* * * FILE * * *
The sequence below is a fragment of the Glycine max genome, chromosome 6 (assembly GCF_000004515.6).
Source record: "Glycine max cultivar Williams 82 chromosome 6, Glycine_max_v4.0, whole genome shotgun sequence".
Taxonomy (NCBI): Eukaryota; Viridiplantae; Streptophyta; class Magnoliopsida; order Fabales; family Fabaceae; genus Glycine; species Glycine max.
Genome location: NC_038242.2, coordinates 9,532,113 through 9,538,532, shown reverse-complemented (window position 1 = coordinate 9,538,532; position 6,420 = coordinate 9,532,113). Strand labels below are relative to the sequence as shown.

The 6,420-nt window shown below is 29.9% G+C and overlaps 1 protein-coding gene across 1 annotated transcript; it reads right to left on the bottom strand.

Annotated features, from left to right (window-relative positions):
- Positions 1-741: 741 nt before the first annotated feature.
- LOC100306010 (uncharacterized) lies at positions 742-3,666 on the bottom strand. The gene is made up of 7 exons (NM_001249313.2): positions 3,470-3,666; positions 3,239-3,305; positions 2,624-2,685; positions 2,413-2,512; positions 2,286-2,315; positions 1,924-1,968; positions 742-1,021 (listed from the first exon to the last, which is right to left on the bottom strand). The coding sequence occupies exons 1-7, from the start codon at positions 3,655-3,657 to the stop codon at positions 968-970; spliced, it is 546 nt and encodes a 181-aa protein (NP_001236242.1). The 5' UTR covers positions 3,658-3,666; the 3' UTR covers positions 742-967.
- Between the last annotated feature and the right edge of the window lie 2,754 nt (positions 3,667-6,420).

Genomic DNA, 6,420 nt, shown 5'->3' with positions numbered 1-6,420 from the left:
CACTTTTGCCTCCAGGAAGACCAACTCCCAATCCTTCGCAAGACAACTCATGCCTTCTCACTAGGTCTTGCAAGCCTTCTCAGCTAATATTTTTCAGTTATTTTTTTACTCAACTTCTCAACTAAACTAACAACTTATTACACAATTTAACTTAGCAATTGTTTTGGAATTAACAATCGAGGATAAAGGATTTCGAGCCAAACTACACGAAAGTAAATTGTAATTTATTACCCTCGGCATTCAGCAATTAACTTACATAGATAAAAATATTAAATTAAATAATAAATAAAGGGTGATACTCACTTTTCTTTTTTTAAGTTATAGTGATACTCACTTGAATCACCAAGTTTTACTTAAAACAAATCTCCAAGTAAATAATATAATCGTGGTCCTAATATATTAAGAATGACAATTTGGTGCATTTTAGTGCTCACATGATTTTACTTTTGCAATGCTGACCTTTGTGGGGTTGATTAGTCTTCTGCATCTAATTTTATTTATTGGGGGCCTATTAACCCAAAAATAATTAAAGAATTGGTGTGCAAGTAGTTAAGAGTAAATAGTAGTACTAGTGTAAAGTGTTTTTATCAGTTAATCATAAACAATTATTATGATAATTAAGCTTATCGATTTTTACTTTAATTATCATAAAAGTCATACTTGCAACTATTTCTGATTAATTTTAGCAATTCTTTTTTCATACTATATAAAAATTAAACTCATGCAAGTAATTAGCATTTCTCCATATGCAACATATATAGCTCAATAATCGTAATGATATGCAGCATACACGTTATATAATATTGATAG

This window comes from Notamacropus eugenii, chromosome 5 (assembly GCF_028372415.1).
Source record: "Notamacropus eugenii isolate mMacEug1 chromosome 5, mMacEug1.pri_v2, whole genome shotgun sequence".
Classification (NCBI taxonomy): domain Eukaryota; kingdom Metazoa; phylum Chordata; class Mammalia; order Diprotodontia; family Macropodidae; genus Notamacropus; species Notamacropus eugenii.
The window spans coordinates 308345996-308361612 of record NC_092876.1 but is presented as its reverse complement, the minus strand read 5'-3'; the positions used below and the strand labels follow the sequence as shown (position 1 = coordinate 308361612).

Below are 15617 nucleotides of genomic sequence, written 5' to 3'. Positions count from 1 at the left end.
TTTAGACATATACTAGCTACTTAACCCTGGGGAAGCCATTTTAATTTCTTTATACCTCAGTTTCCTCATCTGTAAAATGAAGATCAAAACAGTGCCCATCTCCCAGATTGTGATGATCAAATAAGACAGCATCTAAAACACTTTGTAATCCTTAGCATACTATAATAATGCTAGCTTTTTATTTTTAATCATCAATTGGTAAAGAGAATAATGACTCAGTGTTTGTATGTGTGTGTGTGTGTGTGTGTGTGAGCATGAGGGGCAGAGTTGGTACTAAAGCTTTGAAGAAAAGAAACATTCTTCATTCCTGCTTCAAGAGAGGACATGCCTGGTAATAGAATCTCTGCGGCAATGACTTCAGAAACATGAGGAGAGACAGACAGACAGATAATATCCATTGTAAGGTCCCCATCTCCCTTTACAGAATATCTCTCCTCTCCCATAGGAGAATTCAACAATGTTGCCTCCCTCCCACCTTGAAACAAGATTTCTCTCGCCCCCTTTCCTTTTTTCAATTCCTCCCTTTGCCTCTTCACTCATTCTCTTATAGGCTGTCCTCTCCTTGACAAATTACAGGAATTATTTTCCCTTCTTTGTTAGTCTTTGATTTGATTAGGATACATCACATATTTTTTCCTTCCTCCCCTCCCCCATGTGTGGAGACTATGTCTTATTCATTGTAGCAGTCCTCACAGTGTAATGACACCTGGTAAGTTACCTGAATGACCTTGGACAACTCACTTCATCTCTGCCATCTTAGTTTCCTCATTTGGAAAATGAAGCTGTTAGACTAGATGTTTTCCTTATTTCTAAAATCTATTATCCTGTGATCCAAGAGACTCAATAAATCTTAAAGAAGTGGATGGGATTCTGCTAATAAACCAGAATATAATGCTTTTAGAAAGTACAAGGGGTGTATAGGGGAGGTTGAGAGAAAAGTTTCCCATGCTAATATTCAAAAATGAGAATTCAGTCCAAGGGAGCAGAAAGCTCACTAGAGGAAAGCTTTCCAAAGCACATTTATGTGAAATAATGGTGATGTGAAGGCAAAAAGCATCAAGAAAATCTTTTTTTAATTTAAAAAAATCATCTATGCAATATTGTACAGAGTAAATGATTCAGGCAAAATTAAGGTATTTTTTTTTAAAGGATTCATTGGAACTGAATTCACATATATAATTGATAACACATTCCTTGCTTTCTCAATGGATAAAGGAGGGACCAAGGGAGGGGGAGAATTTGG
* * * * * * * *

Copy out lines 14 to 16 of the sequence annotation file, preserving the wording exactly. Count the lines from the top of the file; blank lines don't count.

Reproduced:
Classification (NCBI taxonomy): domain Eukaryota; kingdom Metazoa; phylum Chordata; class Mammalia; order Diprotodontia; family Macropodidae; genus Notamacropus; species Notamacropus eugenii.
The window spans coordinates 308345996-308361612 of record NC_092876.1 but is presented as its reverse complement, the minus strand read 5'-3'; the positions used below and the strand labels follow the sequence as shown (position 1 = coordinate 308361612).

Below are 15617 nucleotides of genomic sequence, written 5' to 3'. Positions count from 1 at the left end.